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Letter: Pushing Smart Growth in Lyme

To the Editor:

We are writing to correct and clarify some information from the March 13 Valley News article about the Lyme Town Meeting (“Lyme: Condition of Roads at Issue”), which included a description of a proposed amendment to Lyme’s ordinance to allow conservation neighborhoods within walking distance (one mile) of the Lyme Common on Route 10.

First, just to clarify: The proposed amendment had nothing to do with voting procedures and everything to do with whether Lyme will ever allow anyone to build alternatives to single-family homes, which has been the norm in Lyme for some time now.

By way of correction, this amendment was brought forward by the Pinnacle Project LLC. Liz Ryan Cole is one of its managers. There are now 22 people living in Lyme, the Upper Valley and elsewhere who belong to the project.

Finally, our proposal advocates a component of smart growth — the practice of allowing both residential and business use on one lot — since one of Pinnacle’s goals is to keep open a 100-year-old business, the Loch Lyme Lodge.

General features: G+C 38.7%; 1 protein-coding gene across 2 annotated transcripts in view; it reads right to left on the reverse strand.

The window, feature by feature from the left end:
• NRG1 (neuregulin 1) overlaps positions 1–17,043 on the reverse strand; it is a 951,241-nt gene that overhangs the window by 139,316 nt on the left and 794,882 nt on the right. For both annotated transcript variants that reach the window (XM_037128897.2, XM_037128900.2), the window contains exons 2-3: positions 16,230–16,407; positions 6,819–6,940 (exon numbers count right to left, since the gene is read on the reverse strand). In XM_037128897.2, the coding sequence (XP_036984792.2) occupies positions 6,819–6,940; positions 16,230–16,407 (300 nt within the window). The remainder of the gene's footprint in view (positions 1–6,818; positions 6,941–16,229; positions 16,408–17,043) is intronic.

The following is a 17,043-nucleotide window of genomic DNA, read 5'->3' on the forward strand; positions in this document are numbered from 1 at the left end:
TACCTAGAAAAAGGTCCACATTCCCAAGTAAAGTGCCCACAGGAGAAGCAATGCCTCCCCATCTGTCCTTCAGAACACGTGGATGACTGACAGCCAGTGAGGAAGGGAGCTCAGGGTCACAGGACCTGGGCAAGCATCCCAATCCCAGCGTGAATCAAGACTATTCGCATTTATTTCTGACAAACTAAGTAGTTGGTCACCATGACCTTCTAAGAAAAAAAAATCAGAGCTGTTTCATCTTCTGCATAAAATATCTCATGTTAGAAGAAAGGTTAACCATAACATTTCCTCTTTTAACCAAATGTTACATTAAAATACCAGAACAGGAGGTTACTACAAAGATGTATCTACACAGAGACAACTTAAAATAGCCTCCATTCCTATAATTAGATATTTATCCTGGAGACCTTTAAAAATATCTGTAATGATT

We still have a faint hope that Lyme will change its zoning to allow clustered multi-family homes in at least a small part of town. Perhaps then, people of more modest means will be able to stay and live in Lyme in homes with a smaller environmental footprint.

Rich and Lin Brown


Liz and Chuck Cole


Faith Catlin

John Griesemer

Jay and Amy Kelly

Carola Lea


And other members of the Pinnacle Project


Lyme: Condition of Roads at Issue

Wednesday, March 6, 2013

Lyme — Residents at Town Meeting yesterday approved a town operating budget of just under $2 million but turned back a proposal that would have let the Selectboard appoint the road agent. Voters also turned down a bid to amend town zoning ordinances to permit conservation neighborhoods and cluster housing, rather than bringing them to the floor for discussion. By …